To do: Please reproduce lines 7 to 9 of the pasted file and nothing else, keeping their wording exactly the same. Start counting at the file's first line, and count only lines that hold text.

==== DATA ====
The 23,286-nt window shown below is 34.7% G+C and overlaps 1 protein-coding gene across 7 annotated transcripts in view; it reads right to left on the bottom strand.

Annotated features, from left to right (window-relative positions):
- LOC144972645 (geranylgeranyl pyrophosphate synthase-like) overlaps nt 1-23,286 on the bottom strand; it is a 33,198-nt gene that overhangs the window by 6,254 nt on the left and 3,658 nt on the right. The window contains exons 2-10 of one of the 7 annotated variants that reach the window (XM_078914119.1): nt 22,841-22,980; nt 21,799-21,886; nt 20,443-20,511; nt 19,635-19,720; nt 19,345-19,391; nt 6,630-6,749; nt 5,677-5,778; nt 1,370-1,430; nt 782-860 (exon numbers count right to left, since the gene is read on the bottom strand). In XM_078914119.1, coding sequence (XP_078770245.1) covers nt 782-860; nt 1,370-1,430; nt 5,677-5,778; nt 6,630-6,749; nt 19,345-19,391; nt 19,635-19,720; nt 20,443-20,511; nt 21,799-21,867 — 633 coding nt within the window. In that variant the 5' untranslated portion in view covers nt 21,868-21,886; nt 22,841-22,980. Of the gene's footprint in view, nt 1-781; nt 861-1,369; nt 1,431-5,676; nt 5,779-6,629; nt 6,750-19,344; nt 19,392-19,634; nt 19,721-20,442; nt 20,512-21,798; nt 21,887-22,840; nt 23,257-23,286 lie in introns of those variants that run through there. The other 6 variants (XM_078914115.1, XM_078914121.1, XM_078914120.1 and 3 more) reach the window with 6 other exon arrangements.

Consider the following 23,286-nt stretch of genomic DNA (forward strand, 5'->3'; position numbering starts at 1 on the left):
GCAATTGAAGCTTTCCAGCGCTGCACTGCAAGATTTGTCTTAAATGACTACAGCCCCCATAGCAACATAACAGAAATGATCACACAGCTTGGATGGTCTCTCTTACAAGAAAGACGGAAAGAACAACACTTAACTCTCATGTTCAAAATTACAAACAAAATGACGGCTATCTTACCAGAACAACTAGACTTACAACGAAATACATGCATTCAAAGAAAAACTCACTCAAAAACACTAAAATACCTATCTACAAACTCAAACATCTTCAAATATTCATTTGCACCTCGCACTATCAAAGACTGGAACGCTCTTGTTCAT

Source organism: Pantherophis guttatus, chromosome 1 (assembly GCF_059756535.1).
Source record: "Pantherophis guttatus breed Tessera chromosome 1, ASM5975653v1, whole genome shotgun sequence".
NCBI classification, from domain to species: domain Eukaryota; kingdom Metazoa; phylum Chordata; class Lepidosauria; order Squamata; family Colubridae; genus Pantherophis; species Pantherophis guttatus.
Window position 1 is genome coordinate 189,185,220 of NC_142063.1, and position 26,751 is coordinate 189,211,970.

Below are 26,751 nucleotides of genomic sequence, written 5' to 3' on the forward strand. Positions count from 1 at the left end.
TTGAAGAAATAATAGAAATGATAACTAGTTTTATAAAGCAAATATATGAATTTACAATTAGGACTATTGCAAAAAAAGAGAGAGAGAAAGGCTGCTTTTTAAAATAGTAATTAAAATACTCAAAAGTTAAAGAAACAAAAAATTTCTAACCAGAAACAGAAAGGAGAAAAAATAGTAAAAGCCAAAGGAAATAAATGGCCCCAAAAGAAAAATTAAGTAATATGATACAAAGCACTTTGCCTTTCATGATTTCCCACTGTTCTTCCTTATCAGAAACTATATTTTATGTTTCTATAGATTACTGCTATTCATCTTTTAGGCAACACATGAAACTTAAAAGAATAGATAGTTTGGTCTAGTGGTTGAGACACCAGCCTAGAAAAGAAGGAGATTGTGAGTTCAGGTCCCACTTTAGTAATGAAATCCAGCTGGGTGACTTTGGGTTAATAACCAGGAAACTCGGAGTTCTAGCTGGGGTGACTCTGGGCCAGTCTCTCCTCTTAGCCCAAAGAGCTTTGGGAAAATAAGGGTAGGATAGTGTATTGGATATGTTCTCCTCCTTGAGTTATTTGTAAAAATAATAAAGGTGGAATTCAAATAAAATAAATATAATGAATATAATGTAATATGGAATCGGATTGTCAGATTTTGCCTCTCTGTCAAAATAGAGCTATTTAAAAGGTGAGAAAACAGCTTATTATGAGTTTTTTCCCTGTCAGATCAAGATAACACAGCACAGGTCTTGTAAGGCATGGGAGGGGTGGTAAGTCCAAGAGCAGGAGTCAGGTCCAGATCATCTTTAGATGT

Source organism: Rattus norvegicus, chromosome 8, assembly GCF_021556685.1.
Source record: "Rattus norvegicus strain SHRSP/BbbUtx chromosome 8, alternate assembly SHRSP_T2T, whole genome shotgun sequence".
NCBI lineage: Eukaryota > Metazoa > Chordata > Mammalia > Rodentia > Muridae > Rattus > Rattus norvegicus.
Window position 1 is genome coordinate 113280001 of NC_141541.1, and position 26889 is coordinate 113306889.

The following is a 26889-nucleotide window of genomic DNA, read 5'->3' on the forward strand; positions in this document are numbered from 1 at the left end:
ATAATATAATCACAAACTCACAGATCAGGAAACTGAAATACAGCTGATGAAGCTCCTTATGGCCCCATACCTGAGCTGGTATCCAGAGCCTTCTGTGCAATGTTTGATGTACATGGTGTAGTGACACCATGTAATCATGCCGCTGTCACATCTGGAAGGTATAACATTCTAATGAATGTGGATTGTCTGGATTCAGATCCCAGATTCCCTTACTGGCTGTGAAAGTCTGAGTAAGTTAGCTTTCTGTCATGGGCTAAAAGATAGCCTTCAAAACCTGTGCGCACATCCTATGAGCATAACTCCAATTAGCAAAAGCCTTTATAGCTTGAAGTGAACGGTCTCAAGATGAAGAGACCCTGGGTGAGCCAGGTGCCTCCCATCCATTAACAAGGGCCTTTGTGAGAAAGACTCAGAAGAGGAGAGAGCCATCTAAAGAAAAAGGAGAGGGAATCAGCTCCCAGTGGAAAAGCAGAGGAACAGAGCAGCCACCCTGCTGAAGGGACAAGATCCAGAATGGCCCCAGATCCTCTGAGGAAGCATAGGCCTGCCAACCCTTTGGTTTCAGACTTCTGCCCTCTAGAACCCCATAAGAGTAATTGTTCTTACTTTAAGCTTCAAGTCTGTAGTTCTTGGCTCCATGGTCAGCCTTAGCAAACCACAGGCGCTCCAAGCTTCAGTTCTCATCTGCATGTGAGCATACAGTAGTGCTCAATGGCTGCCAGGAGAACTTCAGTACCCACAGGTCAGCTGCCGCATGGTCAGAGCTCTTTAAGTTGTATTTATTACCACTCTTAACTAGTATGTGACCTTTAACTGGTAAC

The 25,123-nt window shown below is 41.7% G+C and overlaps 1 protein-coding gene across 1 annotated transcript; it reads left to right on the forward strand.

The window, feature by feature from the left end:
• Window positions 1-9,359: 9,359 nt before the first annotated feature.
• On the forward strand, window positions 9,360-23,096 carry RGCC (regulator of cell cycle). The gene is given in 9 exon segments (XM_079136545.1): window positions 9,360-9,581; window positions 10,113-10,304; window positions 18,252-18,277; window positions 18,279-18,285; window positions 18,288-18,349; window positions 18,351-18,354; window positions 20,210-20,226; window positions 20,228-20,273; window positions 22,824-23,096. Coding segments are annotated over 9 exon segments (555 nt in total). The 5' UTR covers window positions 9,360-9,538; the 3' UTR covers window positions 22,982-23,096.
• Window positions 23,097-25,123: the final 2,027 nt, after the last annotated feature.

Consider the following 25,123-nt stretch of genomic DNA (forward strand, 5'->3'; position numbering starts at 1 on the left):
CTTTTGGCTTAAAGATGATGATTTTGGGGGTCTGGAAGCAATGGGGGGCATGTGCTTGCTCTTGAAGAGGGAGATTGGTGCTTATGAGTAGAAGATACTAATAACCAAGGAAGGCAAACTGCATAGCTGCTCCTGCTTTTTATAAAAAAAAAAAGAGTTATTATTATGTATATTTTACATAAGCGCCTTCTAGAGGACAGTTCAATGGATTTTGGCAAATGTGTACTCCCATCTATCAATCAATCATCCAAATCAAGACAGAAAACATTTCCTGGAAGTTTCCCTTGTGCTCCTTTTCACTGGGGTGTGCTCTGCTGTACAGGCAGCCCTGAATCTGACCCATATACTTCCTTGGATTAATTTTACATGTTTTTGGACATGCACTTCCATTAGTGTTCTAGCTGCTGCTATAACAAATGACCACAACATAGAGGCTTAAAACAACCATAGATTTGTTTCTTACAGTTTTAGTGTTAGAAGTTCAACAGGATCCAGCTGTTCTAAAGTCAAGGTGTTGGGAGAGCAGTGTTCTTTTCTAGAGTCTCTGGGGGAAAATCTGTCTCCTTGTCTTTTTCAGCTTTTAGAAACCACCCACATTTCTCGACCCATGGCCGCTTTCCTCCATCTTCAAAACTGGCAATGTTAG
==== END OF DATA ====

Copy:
Source record: "Pantherophis guttatus breed Tessera chromosome 1, ASM5975653v1, whole genome shotgun sequence".
NCBI classification, from domain to species: domain Eukaryota; kingdom Metazoa; phylum Chordata; class Lepidosauria; order Squamata; family Colubridae; genus Pantherophis; species Pantherophis guttatus.
Window position 1 is genome coordinate 189,185,220 of NC_142063.1, and position 26,751 is coordinate 189,211,970.